Circles.Life Ad On Company’s Diversity Seemingly Backfires

UPDATE (11 Jun): Circles.Life has issued an apology for the “error in judgement” and vows to do better in the future.

Singapore has seen a string of incidents of racism recently, the latest involving a 60-year-old man telling a young lad he should date someone of his own race.

In response to this, telco company Circles.Life released an advertisement saying they are a proud Singaporean brand.

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However, the advertisement seems to have backfired as many netizens ended up saying that it was a tone-deaf marketing move.

Circles.Life ad shows company diversity

In what appears to be an attempt to spotlight the company’s diversity, Circles.Life posted an advertisement on their Instagram and Facebook pages on Monday (7 Jun).

The ad says, “This post was designed by a Filipino. Copywritten by a Malay. Approved by a Chinese.”

Using a bold typeface at the end, it signs off saying,

From a Singaporean brand that is 100% for the people.

In their caption, Circles.Life added that the company is “sure” that “this is the right direction”.

Netizens disapprove of ad direction

Netizens were quick to express their disapproval of the ad, saying it was “tone-deaf” and downplays the severity of the incident of racism.

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One person said they felt that the ad looks like it may have been done simply to show that the company isn’t “racist”.

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Another said the ad had “0 nuance and 0 idea of tokenism”. Tokenism describes the act of doing something only to show that one is following the rules or doing what is expected to be fair.

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Circles.Life shares another post correcting previous ad

In response to the backlash, Circles.Life shared another post on social media the next day (8 Jun).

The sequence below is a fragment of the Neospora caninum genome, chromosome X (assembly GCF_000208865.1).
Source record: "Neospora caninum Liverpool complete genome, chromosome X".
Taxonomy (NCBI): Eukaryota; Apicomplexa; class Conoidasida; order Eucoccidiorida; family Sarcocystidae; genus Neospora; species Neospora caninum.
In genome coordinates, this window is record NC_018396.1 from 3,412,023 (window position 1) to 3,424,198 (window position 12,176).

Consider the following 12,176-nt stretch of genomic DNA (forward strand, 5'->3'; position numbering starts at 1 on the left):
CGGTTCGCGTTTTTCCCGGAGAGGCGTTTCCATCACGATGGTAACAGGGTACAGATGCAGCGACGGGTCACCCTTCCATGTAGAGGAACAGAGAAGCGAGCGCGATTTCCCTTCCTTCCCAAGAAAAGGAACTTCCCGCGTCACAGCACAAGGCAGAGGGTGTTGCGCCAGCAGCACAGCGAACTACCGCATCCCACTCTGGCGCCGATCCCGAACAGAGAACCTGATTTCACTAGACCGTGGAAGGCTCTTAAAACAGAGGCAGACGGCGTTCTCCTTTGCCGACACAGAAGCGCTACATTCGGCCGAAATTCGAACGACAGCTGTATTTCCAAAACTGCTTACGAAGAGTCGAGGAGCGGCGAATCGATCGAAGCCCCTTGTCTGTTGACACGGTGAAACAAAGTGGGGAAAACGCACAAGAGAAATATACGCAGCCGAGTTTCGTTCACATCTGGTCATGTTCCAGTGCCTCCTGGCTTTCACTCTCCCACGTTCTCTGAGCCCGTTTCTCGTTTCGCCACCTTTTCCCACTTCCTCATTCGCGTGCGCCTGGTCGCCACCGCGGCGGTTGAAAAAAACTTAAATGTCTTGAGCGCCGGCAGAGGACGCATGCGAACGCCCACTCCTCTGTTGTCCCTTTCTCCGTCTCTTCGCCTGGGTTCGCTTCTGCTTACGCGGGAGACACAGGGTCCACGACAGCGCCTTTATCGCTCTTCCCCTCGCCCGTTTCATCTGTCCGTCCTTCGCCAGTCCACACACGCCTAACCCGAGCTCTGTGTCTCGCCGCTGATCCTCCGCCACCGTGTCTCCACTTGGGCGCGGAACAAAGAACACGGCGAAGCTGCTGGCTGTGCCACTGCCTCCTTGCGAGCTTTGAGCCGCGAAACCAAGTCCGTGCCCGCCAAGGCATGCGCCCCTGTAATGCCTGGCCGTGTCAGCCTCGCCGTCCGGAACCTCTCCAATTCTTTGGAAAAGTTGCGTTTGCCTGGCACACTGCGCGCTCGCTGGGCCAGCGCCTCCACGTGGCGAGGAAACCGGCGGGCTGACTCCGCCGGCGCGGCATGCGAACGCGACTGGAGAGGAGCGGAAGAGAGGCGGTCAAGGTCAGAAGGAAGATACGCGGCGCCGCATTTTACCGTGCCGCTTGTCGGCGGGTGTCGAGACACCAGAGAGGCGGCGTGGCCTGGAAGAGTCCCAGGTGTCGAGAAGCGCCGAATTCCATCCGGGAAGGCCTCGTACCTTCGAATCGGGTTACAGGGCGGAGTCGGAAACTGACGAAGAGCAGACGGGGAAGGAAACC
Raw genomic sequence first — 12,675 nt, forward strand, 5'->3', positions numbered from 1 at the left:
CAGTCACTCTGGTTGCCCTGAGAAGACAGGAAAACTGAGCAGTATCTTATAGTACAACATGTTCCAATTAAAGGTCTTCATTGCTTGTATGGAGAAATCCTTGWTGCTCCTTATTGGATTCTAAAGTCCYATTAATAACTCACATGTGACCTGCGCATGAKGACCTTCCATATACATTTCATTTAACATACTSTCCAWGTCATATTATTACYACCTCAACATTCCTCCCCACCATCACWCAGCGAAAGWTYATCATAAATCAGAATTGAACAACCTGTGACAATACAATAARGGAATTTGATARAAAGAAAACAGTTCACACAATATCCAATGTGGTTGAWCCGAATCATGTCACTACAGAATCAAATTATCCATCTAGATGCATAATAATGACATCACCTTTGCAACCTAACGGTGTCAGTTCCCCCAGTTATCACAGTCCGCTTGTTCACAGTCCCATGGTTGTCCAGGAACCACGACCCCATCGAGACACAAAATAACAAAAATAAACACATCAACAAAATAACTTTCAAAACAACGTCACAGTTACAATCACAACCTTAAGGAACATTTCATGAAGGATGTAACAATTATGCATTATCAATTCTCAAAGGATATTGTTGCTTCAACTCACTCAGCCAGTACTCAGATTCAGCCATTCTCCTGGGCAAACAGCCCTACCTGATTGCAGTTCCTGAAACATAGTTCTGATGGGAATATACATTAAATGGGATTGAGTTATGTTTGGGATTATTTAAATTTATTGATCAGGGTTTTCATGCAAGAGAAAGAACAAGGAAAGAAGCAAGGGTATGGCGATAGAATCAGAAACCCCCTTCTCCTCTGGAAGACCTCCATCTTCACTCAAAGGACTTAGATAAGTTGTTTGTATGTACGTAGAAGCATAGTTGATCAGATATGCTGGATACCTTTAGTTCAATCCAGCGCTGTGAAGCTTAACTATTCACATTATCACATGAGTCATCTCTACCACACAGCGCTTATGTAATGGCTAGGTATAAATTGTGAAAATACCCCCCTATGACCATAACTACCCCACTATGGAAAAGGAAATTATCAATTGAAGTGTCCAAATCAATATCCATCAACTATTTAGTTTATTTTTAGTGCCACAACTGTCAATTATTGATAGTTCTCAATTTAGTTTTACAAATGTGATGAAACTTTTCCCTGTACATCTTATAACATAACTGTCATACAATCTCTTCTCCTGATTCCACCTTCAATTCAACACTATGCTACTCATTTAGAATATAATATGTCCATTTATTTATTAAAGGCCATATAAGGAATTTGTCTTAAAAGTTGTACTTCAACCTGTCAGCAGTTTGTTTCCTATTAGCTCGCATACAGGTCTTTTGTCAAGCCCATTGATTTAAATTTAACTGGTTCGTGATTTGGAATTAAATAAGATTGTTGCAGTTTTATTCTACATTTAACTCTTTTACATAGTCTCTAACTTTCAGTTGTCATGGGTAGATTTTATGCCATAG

This time, instead of inserting the race or nationality of their staff, they left it blank.

The telco also changed the words to say that the post was “co-created” instead of showing hierarchy like they previously did.

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They said, “But it doesn’t matter because we’re a brand that is 100% for the people.”

In the next picture under the post, Circles.Life expressed that they stand for equality and growth.

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They emphasised that they heard their customers’ feedback.

Circles.Life added that they value growth and accountability as a brand and for their staff.

Netizens still disapprove

Circle.Life’s second post did little to quell the displeasure of netizens, with many saying that it was not a replacement for an apology.

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Another chimed in to say that if the company truly valued customers’ feedback, they should “acknowledge the PR disaster” brought on by the previous post and apologise.

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MS News has reached out to Circles.Life for comment and will update the article when they get back.

Tread with caution when it comes to sensitive issues

While brands need to advocate for social issues that they feel strongly about, they must tread with caution when sensitive issues to do with race are concerned.

In some cases, the intention may be genuine, but the execution fell short.

Hopefully, such incidents would serve as a wake-up call for all brands to look inwardly and outwardly at the company’s efforts in pushing for racial equality.

After all, racism is a lived reality that many minorities face every day, so it should never be reduced to a marketing opportunity.

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Featured image adapted from Instagram and Instagram.